Another scapegoat

In last week’s Pique, I told the story of 18-year-old Jeffrey Parson of small-town Minnesota, a computer enthusiast who was dumb enough to replicate the Blaster virus, and leave his name all over it before re-releasing it onto the Web. Obviously he didn’t know much about computers, otherwise they wouldn’t have caught him so darn quickly – most virus and worm programmers are never caught at all.

Despite the fact that he was obviously not a threat, and his version of the virus had a minimal impact, Parson is going to be prosecuted – some say persecuted – to the full extent of the law. He was easy pickings for authorities that have met one frustration after another in trying to curb the onslaught of viruses on the Web by going after the offenders.

Some say he is a criminal and should be treated as such. Others say he is a scapegoat, and that the authorities are making an example out of the wrong guy. Now it’s in the court’s hands.

Which brings us to the next cyber-scapegoat du jour, a 12-year-old New York girl who was sued by the Recording Industry Association of America (RIAA) for illegally swapping copyrighted songs.

Literally tens of millions of people have used file services to illegally download and trade music in the past five years as peer-to-peer file sharing programs took off. I know people with entire hard drives packed with MP3s who use programs like Kazaa, WinMX and LimeWire. Even me, someone who genuinely doesn’t like the idea of stealing music, has probably downloaded more songs than 12-year-old Brianna Lahara.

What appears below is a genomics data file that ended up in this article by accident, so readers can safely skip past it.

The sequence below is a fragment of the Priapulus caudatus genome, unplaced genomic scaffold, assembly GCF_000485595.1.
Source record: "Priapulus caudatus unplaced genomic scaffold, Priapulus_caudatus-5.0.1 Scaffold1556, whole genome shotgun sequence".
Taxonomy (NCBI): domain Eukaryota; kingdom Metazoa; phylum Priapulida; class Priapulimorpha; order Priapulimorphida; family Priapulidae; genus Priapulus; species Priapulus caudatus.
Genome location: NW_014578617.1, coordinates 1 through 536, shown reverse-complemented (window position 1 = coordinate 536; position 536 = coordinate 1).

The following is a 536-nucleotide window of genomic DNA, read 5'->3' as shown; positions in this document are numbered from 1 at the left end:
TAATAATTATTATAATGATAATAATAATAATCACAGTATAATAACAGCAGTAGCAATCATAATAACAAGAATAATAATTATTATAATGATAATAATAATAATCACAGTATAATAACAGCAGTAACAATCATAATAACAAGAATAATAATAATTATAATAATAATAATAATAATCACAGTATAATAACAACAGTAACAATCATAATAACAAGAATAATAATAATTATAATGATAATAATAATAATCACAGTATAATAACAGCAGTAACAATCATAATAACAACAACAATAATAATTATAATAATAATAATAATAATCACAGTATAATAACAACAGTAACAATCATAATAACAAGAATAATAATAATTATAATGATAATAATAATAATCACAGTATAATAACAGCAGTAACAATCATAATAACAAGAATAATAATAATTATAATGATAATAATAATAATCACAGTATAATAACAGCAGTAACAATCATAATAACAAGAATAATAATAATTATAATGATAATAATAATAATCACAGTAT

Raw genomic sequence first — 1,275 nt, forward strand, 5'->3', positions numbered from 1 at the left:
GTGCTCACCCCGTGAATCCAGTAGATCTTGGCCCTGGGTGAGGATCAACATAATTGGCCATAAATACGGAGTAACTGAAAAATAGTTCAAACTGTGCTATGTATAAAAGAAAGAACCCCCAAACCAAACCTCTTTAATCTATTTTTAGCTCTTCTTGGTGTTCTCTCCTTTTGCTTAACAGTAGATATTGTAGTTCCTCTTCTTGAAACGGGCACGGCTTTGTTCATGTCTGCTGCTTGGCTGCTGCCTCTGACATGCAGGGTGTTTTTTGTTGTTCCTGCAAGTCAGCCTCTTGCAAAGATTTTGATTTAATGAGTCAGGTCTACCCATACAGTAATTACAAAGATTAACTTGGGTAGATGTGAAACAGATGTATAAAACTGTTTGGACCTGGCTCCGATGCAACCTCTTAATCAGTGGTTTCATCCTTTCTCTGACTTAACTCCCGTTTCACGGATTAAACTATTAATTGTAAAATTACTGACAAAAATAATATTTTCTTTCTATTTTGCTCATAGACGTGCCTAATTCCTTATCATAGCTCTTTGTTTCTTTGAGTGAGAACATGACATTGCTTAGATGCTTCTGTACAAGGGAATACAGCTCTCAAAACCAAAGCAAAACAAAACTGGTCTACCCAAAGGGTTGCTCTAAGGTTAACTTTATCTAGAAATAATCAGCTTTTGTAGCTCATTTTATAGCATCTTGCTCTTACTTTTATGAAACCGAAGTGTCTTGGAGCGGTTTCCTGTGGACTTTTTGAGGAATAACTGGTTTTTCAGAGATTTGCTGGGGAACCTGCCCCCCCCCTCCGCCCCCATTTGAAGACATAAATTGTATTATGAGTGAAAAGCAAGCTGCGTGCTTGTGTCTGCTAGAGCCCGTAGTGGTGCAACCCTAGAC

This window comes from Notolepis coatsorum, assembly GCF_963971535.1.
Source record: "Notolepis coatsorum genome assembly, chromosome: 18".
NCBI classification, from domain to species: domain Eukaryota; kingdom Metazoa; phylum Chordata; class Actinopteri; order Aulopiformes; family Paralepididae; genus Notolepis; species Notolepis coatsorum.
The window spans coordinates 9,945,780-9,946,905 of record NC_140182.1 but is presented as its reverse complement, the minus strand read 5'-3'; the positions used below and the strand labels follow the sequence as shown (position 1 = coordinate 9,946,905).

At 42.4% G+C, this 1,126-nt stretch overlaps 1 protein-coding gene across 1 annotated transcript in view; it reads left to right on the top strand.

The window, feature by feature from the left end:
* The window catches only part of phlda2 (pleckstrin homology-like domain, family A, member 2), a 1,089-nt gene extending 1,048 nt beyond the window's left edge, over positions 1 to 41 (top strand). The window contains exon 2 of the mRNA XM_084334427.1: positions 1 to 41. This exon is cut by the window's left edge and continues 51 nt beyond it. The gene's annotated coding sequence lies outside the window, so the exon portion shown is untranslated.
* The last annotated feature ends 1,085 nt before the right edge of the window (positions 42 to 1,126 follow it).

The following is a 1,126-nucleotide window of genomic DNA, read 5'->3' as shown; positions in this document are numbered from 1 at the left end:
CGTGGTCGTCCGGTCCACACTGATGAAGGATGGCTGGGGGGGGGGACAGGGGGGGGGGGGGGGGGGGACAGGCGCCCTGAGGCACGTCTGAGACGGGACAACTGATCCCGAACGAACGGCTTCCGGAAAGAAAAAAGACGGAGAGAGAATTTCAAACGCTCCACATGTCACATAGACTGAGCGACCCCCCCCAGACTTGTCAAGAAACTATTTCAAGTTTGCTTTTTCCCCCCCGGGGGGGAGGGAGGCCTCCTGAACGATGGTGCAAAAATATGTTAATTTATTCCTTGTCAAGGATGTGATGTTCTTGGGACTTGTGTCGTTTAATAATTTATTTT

Yet she was among the first people targetted in a slew of 260 lawsuits launched by the RIAA against file swappers.

She was surprised when she was informed by her Internet supplier that she was being named in the suit. She had paid for a subscriber-based Kazaa service, and assumed that the payment entitled her to download all the music she wanted – nobody tried to stop.

It may seem a little naïve, but she’s 12 years old for Cripe’s sake. And her mother? Well, let’s just say the Internet is still kind of new and foreign to many people in their late 30s and 40s, so she’s pretty much off the hook in my books.

Rather than go through a lawsuit that could have cost her as much as $10,000 a song, Brianna settled out of court for $2,000 – about $2 a song.

Outraged by the RIAA’s decision to take $2,000 from a single mom and her daughter, radio stations and Internet music services have come to her rescue with offers to pay off the cash. That offer isn’t open to the other 259 music swappers targetted in the lawsuit.

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